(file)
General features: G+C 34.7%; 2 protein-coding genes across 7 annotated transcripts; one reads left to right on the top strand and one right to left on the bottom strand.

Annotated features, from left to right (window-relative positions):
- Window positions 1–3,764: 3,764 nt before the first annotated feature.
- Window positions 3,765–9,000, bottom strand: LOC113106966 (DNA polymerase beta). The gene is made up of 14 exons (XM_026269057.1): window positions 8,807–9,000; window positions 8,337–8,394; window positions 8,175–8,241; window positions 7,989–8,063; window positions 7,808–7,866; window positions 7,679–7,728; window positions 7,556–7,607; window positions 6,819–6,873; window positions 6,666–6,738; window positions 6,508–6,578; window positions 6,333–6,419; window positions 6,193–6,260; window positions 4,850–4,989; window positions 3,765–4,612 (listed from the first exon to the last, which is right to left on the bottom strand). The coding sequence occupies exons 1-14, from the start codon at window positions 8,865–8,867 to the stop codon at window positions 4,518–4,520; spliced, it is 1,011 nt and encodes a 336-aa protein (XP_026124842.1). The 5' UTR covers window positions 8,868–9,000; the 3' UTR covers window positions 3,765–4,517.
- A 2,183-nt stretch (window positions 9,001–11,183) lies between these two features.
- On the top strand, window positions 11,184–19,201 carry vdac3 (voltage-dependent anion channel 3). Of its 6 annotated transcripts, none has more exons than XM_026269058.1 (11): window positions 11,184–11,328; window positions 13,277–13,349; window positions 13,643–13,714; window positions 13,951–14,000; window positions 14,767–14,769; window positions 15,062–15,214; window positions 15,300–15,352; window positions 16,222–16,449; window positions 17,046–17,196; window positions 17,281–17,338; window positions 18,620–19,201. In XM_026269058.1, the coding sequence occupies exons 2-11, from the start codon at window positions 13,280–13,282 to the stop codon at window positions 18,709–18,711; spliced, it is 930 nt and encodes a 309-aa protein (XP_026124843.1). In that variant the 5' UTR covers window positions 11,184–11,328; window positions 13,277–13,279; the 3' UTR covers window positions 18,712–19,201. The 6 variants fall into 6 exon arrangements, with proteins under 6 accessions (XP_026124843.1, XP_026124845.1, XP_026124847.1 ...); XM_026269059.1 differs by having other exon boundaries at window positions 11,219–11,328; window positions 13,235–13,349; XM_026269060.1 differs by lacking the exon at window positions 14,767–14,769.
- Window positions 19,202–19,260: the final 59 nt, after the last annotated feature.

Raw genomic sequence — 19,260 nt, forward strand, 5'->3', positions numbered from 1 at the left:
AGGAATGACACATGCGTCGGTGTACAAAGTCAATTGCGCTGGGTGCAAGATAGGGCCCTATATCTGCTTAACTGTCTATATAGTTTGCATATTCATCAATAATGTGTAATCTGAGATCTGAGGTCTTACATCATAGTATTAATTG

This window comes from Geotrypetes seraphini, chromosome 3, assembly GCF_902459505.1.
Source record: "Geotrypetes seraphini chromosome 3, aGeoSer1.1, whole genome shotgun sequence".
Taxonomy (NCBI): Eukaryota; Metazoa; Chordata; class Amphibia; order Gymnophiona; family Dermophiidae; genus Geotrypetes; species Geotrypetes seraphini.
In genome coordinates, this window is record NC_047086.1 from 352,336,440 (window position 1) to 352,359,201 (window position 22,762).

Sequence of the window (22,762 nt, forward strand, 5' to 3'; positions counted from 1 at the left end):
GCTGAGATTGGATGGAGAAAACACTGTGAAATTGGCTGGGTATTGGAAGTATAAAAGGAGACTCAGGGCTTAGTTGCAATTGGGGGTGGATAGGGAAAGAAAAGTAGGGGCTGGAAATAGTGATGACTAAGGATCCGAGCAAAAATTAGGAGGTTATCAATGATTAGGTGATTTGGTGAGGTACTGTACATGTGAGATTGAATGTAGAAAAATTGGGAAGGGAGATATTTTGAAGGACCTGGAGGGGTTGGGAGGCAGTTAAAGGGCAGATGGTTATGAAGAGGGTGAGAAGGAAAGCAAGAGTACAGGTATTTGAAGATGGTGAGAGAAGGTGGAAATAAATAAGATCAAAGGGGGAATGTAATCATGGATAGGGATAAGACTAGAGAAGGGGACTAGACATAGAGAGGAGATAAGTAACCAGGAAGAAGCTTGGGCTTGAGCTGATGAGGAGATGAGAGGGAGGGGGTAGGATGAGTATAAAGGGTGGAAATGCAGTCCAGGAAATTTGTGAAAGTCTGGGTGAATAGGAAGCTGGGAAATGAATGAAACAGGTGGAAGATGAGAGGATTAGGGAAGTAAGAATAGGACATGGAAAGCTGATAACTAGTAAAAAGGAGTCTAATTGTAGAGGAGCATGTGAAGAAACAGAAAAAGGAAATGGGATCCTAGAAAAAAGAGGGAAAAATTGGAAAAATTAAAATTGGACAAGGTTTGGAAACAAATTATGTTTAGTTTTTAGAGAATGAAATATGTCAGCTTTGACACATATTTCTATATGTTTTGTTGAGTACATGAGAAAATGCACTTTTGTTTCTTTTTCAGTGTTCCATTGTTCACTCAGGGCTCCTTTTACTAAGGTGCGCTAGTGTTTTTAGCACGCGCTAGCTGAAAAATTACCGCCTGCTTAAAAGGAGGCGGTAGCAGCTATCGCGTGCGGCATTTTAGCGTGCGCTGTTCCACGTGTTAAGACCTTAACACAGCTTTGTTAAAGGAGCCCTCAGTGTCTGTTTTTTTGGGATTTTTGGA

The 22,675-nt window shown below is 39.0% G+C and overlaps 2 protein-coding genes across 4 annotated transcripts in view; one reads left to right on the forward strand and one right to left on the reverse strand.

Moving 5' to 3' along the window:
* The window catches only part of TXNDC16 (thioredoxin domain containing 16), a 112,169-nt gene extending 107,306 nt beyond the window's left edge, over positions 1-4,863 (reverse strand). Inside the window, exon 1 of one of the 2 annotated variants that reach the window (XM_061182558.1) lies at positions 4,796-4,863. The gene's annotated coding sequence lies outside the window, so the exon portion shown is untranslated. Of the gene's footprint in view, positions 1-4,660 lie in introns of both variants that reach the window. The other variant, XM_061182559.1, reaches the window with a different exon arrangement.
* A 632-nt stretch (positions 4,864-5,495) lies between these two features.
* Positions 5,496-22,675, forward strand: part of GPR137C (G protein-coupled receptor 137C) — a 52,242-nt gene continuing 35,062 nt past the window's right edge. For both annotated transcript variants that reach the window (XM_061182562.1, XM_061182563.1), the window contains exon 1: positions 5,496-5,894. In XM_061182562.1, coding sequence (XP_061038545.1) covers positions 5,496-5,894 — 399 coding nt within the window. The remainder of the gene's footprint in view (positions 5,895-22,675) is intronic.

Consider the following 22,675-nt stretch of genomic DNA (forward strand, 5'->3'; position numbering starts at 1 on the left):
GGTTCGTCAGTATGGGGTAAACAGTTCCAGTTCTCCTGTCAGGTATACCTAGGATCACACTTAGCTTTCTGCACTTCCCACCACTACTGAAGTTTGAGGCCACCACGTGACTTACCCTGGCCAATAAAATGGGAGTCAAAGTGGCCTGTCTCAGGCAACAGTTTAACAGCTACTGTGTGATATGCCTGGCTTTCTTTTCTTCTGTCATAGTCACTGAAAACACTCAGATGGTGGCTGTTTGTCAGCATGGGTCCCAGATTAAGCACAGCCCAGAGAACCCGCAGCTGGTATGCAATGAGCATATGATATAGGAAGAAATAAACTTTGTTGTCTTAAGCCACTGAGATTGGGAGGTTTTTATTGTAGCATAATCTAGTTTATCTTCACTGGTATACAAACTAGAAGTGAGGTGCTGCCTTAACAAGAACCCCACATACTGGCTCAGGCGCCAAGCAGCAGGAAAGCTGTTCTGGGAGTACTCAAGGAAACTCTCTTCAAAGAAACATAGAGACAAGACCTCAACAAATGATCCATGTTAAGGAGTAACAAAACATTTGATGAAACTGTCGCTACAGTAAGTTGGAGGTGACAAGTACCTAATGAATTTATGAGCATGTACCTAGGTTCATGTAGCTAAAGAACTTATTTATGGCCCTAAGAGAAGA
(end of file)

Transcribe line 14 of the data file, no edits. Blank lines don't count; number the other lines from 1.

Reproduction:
Sequence of the window (22,762 nt, forward strand, 5' to 3'; positions counted from 1 at the left end):